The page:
A corruption scandal rocking euro member state Latvia underscores the limits of Europe's banking supervision and is likely to lead to reforms, experts said Thursday.
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Latvia, which is one of the 19 countries using the euro, has launched an investigation into corruption against its top banking chief, Ilmars Rimsevics. The issue is particularly sensitive because he sits on the ECB's top policymaking council.
The crisis deepened after the AP reported accusations that Rimsevics is linked to money laundering from Russia and detailed allegations of extortion by local bankers.
Rimsevics was detained Saturday for two days before being released on bail without charges. He has been banned from performing his duties but cannot be fired outright, leading to a standoff that is creating uncertainty over the country.
After remaining silent for days, the European Central Bank issued a statement Thursday that puts the onus on Latvia to solve its scandal.
Without naming the country, the ECB noted that it is up to member states to fight money laundering and that the ECB doesn't have the power to investigate such actions in individual nations.
The ECB said that "breaches of anti-money laundering can be symptomatic of more deeply rooted governance deficiencies within a bank."
"The ECB does not have the investigative powers to uncover such deficiencies," it said.
Jennifer McKeown, chief European economist at Capital Economics, said that the case highlights the lack of controls in the European banking system.
"What's worrying is that the Latvian central bank may have missed this for one reason or another," McKeown said. "I think it's bound to lead to a review of how oversight is carried out."
Mark Galeotti, a senior researcher at the Institute of International Relations Prague, said that while European nations and institutions may want to bolster regulations, they were likely to want to keep this scandal contained in the short-term.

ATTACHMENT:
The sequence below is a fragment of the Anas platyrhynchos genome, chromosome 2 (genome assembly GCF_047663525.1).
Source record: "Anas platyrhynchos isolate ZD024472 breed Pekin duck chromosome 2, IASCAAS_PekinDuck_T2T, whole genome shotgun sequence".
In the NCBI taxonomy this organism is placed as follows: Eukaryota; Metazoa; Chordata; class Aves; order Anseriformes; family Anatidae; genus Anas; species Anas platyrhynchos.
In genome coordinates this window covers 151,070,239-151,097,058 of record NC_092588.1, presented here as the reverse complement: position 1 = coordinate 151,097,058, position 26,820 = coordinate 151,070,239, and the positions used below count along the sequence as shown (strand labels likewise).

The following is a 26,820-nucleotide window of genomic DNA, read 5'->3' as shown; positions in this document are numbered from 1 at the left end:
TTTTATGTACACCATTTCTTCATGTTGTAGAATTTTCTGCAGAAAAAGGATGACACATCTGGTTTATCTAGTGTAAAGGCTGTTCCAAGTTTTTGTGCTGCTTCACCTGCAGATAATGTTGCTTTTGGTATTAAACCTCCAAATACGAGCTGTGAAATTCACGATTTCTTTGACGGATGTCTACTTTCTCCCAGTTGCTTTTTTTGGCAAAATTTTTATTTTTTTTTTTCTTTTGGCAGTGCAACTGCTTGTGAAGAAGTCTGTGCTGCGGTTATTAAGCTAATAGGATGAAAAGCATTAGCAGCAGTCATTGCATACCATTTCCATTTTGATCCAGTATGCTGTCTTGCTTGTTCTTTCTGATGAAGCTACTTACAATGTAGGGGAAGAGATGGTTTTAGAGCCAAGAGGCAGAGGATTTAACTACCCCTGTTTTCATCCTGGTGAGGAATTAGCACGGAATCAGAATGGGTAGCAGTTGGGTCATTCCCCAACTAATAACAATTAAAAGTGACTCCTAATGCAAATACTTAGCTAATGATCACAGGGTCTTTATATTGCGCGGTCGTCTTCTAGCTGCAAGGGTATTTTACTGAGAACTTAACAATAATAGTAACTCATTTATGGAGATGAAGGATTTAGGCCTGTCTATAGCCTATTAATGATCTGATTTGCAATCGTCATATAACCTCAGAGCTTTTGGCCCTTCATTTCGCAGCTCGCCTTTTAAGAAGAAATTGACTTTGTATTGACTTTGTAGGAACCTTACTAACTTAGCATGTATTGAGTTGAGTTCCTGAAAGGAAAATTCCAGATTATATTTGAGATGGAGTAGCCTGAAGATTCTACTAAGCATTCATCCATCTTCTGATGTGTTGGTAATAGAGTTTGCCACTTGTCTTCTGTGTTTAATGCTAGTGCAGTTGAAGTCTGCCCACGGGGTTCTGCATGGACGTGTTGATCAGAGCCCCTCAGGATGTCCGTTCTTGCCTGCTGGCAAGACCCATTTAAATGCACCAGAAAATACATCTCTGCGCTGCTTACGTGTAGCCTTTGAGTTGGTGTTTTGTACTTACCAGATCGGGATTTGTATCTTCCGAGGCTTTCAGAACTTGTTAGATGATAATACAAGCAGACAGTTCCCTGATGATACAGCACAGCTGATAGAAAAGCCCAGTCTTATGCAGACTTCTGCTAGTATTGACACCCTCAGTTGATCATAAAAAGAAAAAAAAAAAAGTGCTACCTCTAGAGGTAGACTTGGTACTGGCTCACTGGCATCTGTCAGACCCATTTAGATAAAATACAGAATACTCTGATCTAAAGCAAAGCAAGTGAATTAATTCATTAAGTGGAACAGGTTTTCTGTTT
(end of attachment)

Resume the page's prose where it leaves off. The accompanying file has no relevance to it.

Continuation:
They don't want to punish Latvia too harshly at a time when the country has been trying to clean up its financial sector, and other countries aren't perfect either in the way they manage banking, he said. Reports on global money laundering, like the so-called Laundromat leak of documents in 2014, have shown how much of this money has flown through banks in London and Frankfurt, Germany.
Whatever the merits of the Latvian investigation, he said that the emphasis on transparency is a good thing.
"It's a sign of progress," he said.
Meanwhile, U.S. Deputy Secretary of State John Sullivan visited Latvia on Thursday to discuss security and economic issues.
He was quizzed by journalists over a recent U.S. Treasury report that accused Latvian bank ABLV of "institutionalizing money laundering" and breaching North Korea sanctions. The Treasury put restrictions on ABLV, leading it to need a financial rescue from Latvia.
He linked the report to Washington's wider concern over the Baltic nation both in terms of the economy as a eurozone member and security as a NATO member.
"Money laundering is a concern to the United States as it affects a NATO ally in Latvia," Sullivan told reporters.
He said the sanction on ABLV bank "indicates the seriousness with which the United States takes money laundering."
ABLV has denied the accusations but its finances apparently deteriorated since then, leading it to need a rescue loan from the Latvian central bank.